If Snowflakes are really wondering why ‘Boomers’ mock their fragile little selves… THIS is why.
Just when you thought you had heard it all.
The University of Virginia has canceled the 21-gun salute.
Why would they do a thing like that?
Was it on the basis of some sort of a principle or ordinance?
Or course not. This was entirely feelings-driven.
The University of Virginia announced it would be eliminating the 21-gun salute from its Veterans Day ceremony because they did not want to cause any trauma to students who might hear the gunshots.
“One is that it would be disruptive to classes and two unfortunately with gun violence in the U.S., there was some concern that we would cause a panic if someone heard gunshots on grounds,” Jim Ryan, the college’s president, told NBC29.
The decision was made by the provost’s office along with UVA’s ROTC program. The Veterans Day program at UVA has included a 21-gun salute for over a decade.
Oh dear. The very sound of a gunshot might hurt their delicate little psyches.
Pathetic and embarrassing.
HG Wells thought it would take thousands of years before humans would degenerate into Morlocks and Eloi. But anyone who’s read his book can see we’re already looking at a generation of the gutless, helpless Eloi springing up in our midst.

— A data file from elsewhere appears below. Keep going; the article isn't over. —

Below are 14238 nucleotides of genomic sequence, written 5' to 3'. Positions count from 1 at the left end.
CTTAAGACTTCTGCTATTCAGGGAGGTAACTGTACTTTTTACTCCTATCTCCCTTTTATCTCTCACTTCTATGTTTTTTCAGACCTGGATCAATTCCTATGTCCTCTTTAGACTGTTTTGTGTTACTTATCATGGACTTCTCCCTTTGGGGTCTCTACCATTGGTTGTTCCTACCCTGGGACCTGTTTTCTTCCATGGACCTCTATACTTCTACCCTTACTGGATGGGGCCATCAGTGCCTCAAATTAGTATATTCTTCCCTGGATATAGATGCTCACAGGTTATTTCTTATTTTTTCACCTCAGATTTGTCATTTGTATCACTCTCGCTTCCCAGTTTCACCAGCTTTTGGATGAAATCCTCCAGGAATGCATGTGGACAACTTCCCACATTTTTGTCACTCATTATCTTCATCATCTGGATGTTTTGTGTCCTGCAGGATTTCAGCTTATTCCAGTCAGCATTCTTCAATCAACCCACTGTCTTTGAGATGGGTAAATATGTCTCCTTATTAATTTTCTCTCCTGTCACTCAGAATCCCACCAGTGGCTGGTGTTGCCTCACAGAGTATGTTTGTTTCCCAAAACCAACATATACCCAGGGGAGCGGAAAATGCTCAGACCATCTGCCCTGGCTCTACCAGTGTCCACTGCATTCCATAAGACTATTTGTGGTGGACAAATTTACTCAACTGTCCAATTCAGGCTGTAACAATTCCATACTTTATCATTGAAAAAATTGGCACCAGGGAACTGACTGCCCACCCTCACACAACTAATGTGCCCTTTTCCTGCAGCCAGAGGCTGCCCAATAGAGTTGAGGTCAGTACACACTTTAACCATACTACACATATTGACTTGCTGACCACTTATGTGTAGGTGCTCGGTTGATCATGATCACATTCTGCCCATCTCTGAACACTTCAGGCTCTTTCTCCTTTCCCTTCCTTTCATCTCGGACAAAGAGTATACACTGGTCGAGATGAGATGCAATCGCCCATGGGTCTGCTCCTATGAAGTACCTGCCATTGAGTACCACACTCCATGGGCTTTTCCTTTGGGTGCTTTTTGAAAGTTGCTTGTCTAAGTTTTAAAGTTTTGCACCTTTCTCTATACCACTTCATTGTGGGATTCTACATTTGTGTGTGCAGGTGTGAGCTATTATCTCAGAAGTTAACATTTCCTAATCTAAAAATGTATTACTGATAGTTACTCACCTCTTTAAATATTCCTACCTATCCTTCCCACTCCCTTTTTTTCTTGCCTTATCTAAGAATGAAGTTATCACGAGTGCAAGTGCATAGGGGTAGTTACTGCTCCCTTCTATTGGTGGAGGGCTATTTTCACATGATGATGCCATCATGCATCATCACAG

For anyone attending the University of Virginia, or anyone else who may be confused by what we mean by a ’21-gun salute’ here’s a handy reference for what you’re abolishing. From a layman’s explanation:
In the United States, the 21-gun salute occurs to honor a President, former president, or the head of foreign state. It can also be fired in order to honor the United States Flag. The salute also occurs at noon on the day of the funeral of a President, former President, or President-elect along with on Memorial Day.
You may have noticed that there’s no mention of the 21-gun salute occurring during military funerals and that’s a common misconception. Known as the “3 Volleys,” the salute that occurs during soldiers’ funerals follows a battlefield tradition where both sides stopped fighting so that they could remove their dead from the field. The series of three shots, or volleys, let the other side know that the dead had been taken care of and that that battle could resume. Therefore the number of volleys is more important than the actual number of shots. Even the United States Army Manuel’s section on the Ceremonial Firing Party at a funeral named the number of riflemen as between five and eight, rather than an exact number.
There’s more to it, but that’s enough to get you started.